In Case, the agents overheard conversations while in the back hallway of a commercial premises. There the Court of Appeals relied upon the district court's finding that the hallway was always kept locked, that only the proprietors had keys and that the "hallway was used by a very confined group, and most of the time limited to the proprietors of the stores in the building." 435 F.2d at 768-69. It may be true that only the tenants to the Apartment Building, like the proprietors in Case, had keys to the common area. However, unlike the common area in Case, the common area in the multi-unit Apartment Building was the type of entrance commonly used by visitors, not restricted solely to use by tenants. Finally, with respect to both Rosenberg and Case, to the extent they are not distinguishable, given their age and the pace of developments in fourth amendment law, the court concludes that if faced with this issue today the Seventh Circuit would agree with the Eighth Circuit. *fn4"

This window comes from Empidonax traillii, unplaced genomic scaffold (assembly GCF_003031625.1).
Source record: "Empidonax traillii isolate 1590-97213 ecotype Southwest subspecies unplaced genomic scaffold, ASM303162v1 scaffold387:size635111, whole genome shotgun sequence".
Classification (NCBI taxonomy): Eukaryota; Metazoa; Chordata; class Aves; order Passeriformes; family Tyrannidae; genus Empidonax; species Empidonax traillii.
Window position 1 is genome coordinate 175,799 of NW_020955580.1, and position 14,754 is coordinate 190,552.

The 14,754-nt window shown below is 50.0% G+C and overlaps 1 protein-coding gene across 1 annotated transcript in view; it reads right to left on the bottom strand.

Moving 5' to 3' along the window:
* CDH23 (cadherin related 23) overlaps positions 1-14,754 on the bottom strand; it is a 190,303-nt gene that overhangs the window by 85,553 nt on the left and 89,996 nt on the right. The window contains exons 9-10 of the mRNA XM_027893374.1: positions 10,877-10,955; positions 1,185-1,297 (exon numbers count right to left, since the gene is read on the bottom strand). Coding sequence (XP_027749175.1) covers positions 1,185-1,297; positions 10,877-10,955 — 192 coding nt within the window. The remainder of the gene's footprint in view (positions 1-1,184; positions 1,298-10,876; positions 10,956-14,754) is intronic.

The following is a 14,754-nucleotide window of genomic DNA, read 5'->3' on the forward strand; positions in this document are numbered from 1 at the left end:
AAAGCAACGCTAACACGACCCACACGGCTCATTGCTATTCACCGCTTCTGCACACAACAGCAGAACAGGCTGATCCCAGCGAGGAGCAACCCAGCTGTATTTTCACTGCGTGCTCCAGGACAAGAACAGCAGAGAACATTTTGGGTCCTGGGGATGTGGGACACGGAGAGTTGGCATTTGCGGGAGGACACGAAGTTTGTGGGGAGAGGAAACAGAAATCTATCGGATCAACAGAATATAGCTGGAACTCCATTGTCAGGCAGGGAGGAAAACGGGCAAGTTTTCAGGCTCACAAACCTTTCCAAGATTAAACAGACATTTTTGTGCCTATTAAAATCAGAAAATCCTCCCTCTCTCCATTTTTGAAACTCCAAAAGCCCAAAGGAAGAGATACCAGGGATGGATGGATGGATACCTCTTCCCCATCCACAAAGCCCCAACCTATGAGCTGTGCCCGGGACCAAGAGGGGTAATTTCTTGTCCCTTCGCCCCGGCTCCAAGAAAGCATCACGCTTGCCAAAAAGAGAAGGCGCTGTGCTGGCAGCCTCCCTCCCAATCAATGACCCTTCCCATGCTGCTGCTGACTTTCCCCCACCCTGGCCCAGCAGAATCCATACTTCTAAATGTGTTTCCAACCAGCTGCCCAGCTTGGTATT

United States v. Moreno, 701 F.2d 815 (9th Cir. 1983), also relied upon by Concepcion, is clearly distinguishable. In Moreno the court's decision was based upon the officers' failure to comply with the knock and announce requirement in executing a warrant. See 18 U.S.C. ยง 3109. The area which the officers entered was not a common area, but was an alcove occupied only by the defendant, apartment dweller who controlled access to it by a gate buzzer. 701 F.2d at 817. United States v. Fluker, 543 F.2d 709 (9th Cir. 1976), also based upon a failure to knock and announce, did involve a true common area. However unlike this case which involved the common area to a multi-story, multi-unit apartment building, the building in Fluker had only two apartments which shared the isolated common area. See 543 F.2d at 712. While both Fluker and this case involved true common areas, as the number of individuals with right of access to a common area increases, and with them necessarily the number of visitors and service and delivery personnel, the reasonableness of an individual tenant's expectation of privacy diminishes. In a multi-unit building, such as Concepcion's, an expectation of privacy on the part of an individual tenant in the common area is unreasonable. See Eisler, supra. A search occurs only when an expectation of privacy that society is prepared to recognize as reasonable is infringed. See United States v. Jacobsen, 466 U.S. 109, 113, 80 L. Ed. 2d 85, 104 S. Ct. 1652 (1984).